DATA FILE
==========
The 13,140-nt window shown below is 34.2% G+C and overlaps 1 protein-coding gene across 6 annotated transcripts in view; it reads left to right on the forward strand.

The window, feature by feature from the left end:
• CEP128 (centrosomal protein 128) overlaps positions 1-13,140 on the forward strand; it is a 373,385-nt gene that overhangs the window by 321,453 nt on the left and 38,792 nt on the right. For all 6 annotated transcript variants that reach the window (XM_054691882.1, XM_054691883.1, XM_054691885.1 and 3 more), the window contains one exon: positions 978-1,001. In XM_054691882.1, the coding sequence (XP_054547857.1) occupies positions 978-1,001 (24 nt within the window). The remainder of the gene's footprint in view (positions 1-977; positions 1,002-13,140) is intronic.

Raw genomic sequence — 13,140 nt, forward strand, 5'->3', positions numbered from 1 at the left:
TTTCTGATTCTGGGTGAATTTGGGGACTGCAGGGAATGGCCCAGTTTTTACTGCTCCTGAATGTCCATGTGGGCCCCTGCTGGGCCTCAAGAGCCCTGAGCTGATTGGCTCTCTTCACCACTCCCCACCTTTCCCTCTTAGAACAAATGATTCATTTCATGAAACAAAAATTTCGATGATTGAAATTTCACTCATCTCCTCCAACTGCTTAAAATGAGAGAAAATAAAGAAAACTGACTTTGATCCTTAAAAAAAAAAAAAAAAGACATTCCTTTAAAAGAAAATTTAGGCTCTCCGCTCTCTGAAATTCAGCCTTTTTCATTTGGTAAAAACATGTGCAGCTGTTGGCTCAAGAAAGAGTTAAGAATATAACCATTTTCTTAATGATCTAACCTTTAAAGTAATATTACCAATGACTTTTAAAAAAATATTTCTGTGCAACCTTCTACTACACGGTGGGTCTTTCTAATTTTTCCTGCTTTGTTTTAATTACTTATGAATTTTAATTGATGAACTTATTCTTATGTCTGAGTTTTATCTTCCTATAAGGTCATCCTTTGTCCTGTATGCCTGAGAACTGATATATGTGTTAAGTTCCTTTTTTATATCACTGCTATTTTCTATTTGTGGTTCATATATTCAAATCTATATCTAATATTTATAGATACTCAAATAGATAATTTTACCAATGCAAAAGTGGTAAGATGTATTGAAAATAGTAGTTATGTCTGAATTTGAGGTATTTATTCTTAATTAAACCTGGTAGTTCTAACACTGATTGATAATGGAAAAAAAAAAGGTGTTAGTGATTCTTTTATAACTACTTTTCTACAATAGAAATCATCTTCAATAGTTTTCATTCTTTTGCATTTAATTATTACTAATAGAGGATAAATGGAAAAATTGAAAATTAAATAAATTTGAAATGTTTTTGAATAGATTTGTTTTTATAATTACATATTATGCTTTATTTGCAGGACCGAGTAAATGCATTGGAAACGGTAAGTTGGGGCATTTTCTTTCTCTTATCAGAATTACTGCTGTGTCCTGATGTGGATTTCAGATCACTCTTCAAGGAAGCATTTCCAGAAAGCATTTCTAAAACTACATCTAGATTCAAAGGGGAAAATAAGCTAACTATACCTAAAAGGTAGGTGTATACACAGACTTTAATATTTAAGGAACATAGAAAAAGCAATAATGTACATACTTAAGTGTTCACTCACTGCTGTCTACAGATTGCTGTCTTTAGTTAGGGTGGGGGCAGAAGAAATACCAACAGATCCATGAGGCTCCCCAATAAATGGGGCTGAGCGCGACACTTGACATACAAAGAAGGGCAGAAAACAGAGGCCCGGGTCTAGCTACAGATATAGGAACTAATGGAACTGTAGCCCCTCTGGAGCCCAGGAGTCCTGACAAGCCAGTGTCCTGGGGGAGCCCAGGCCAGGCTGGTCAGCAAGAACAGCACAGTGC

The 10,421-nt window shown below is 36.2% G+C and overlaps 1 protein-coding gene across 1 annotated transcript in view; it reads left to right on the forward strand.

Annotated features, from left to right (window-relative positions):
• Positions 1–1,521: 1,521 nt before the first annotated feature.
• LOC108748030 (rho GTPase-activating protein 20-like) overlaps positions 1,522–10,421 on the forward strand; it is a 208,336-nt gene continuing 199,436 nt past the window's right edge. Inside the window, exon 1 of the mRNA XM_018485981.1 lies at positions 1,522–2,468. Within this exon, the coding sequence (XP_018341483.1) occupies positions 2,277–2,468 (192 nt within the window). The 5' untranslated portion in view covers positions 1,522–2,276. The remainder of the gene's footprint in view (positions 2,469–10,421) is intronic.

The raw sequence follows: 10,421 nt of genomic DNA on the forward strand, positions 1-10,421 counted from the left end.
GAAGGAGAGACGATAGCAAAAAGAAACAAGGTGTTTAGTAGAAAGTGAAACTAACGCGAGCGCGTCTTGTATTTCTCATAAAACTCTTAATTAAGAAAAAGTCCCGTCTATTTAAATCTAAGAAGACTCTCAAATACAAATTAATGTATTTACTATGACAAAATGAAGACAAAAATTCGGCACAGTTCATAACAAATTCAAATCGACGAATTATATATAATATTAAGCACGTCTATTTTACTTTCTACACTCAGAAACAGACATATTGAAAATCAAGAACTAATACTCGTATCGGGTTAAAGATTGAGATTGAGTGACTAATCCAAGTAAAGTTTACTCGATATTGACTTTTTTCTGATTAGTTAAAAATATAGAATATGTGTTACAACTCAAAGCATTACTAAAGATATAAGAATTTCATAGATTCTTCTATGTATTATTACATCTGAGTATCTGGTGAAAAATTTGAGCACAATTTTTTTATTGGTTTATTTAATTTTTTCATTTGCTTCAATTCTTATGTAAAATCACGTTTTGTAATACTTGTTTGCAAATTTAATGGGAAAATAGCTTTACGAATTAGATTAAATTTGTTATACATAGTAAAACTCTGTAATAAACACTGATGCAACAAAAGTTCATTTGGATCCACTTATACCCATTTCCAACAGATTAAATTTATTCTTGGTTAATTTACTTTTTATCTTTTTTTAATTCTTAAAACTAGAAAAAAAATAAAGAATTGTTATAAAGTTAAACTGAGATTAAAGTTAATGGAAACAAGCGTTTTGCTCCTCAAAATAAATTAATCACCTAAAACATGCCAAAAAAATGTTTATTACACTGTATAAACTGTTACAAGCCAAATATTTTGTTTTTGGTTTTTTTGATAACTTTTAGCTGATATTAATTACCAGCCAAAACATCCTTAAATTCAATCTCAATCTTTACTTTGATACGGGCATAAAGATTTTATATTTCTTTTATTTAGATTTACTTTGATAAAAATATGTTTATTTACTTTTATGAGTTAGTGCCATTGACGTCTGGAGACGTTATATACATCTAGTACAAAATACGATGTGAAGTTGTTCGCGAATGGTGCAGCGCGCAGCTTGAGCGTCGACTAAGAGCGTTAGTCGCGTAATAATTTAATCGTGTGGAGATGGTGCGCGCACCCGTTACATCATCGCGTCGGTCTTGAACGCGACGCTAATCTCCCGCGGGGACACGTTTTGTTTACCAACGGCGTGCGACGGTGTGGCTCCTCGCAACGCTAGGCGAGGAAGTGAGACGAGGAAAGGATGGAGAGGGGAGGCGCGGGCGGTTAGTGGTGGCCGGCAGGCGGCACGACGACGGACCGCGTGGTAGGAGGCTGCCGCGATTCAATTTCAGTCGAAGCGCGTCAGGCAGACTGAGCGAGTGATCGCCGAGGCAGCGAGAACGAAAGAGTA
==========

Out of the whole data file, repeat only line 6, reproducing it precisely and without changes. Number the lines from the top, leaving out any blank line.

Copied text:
The 10,421-nt window shown below is 36.2% G+C and overlaps 1 protein-coding gene across 1 annotated transcript in view; it reads left to right on the forward strand.